Our previous platter solutions.

Previously our turntables like many others used either acrylic or similar materials for the platters, with the aim that by using a material that closely emulates the mechanical properties of vinyl itself, should offer a close to neutral support to the record surface.

A platter made purely from vinyl is impractical for many reasons. Vinyl itself lacks structural integrity and therefore many designers try to achieve a close match to vinyl, whilst avoiding the limitations of vinyl itself, and acrylic is a very good compromise material for the purpose.

However when the platter is made from a singular and uniform material (like acrylic) its response when excited by vibration will be uniform, and this will occur specifically at the materials fundamental resonant frequency. Simply making a platter of a greater thickness, and therefore higher mass, but still from a single uniform material will not change that characteristic, only the amount of energy stored. As vibration can only be dissipated in the form of motion or heat, and acrylic no matter how great its dimensions will still therefore be subject to resonance and unwanted vibration.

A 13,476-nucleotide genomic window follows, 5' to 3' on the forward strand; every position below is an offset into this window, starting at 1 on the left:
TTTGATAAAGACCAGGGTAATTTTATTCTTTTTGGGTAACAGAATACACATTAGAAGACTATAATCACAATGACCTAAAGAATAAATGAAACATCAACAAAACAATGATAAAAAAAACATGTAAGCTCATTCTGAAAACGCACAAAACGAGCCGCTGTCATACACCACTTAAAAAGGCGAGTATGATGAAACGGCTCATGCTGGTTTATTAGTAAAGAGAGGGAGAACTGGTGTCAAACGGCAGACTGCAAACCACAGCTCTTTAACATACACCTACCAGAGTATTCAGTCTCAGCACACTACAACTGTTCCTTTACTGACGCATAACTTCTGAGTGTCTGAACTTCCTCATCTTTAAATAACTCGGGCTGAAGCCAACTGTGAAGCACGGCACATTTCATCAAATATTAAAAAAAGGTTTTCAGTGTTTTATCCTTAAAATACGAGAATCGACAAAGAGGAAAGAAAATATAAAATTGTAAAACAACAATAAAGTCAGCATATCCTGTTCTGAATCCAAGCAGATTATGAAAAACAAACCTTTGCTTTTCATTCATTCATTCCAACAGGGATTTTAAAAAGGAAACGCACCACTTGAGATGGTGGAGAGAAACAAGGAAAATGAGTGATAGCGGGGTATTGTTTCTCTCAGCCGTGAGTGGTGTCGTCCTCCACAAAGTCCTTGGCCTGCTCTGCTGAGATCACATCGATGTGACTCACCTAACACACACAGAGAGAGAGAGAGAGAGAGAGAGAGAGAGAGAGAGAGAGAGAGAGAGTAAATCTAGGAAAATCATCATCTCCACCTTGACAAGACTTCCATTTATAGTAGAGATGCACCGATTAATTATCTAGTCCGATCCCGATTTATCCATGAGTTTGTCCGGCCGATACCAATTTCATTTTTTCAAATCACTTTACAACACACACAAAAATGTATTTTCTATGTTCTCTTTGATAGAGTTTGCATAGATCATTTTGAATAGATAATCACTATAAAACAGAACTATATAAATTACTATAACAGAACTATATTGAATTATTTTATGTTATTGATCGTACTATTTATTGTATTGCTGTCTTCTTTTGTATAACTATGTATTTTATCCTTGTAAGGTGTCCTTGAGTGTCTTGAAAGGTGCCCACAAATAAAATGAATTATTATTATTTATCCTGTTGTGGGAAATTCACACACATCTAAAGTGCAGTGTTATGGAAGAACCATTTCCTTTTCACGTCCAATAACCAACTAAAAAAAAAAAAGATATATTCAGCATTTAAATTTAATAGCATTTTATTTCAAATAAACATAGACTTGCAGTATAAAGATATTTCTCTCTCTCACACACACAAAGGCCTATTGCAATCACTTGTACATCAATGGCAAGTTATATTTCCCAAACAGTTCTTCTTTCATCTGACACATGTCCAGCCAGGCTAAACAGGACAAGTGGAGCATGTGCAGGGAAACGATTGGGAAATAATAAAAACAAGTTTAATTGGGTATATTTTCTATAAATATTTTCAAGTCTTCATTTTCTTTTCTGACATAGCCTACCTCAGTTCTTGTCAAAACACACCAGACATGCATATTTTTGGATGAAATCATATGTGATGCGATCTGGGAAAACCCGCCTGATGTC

In the case of a metal platter this will produce a “bell like” ringing mode, and any manufacturer using such a material must add some additional damping to try to avoid this. Rubber mats were often used in the past for this purpose. However the many detrimental affects on the vinyl record of rubber and similar materials were found to be undesirable. The same is true for felt mats, felt is also attracted and sticks to the vinyl record due to the static charge in many records, and felt is not particularly effective material for damping a ringing metal object like a metal platter.